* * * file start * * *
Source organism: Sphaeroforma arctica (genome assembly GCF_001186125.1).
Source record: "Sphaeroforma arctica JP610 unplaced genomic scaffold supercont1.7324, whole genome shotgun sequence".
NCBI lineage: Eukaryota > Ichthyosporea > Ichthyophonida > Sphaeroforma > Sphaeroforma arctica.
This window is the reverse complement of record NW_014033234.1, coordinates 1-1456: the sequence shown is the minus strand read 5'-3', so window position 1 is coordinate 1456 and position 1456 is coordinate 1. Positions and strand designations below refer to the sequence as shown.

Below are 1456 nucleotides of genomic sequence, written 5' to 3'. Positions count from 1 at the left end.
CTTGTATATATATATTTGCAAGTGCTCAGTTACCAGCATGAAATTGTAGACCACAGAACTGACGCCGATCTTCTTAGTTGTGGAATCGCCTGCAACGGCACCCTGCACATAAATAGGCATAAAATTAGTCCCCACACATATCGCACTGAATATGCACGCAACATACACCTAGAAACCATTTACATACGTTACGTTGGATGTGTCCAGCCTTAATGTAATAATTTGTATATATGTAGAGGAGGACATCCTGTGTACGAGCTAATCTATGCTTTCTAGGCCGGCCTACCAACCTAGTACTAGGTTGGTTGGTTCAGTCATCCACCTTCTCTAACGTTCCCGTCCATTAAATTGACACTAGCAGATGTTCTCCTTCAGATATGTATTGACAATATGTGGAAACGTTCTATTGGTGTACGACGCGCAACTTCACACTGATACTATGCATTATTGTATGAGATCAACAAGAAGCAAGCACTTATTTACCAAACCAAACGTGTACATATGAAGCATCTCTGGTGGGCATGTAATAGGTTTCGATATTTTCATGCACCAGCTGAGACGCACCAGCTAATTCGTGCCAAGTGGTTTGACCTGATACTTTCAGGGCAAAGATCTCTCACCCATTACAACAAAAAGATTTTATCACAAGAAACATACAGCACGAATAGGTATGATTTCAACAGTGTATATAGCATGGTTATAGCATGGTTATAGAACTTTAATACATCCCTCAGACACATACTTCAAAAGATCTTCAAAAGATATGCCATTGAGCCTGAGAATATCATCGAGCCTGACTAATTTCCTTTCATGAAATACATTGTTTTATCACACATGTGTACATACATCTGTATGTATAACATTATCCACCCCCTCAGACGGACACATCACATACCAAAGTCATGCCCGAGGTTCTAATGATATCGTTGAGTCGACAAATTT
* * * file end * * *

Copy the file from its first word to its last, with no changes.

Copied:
Source organism: Sphaeroforma arctica (genome assembly GCF_001186125.1).
Source record: "Sphaeroforma arctica JP610 unplaced genomic scaffold supercont1.7324, whole genome shotgun sequence".
NCBI lineage: Eukaryota > Ichthyosporea > Ichthyophonida > Sphaeroforma > Sphaeroforma arctica.
This window is the reverse complement of record NW_014033234.1, coordinates 1-1456: the sequence shown is the minus strand read 5'-3', so window position 1 is coordinate 1456 and position 1456 is coordinate 1. Positions and strand designations below refer to the sequence as shown.

Below are 1456 nucleotides of genomic sequence, written 5' to 3'. Positions count from 1 at the left end.
CTTGTATATATATATTTGCAAGTGCTCAGTTACCAGCATGAAATTGTAGACCACAGAACTGACGCCGATCTTCTTAGTTGTGGAATCGCCTGCAACGGCACCCTGCACATAAATAGGCATAAAATTAGTCCCCACACATATCGCACTGAATATGCACGCAACATACACCTAGAAACCATTTACATACGTTACGTTGGATGTGTCCAGCCTTAATGTAATAATTTGTATATATGTAGAGGAGGACATCCTGTGTACGAGCTAATCTATGCTTTCTAGGCCGGCCTACCAACCTAGTACTAGGTTGGTTGGTTCAGTCATCCACCTTCTCTAACGTTCCCGTCCATTAAATTGACACTAGCAGATGTTCTCCTTCAGATATGTATTGACAATATGTGGAAACGTTCTATTGGTGTACGACGCGCAACTTCACACTGATACTATGCATTATTGTATGAGATCAACAAGAAGCAAGCACTTATTTACCAAACCAAACGTGTACATATGAAGCATCTCTGGTGGGCATGTAATAGGTTTCGATATTTTCATGCACCAGCTGAGACGCACCAGCTAATTCGTGCCAAGTGGTTTGACCTGATACTTTCAGGGCAAAGATCTCTCACCCATTACAACAAAAAGATTTTATCACAAGAAACATACAGCACGAATAGGTATGATTTCAACAGTGTATATAGCATGGTTATAGCATGGTTATAGAACTTTAATACATCCCTCAGACACATACTTCAAAAGATCTTCAAAAGATATGCCATTGAGCCTGAGAATATCATCGAGCCTGACTAATTTCCTTTCATGAAATACATTGTTTTATCACACATGTGTACATACATCTGTATGTATAACATTATCCACCCCCTCAGACGGACACATCACATACCAAAGTCATGCCCGAGGTTCTAATGATATCGTTGAGTCGACAAATTT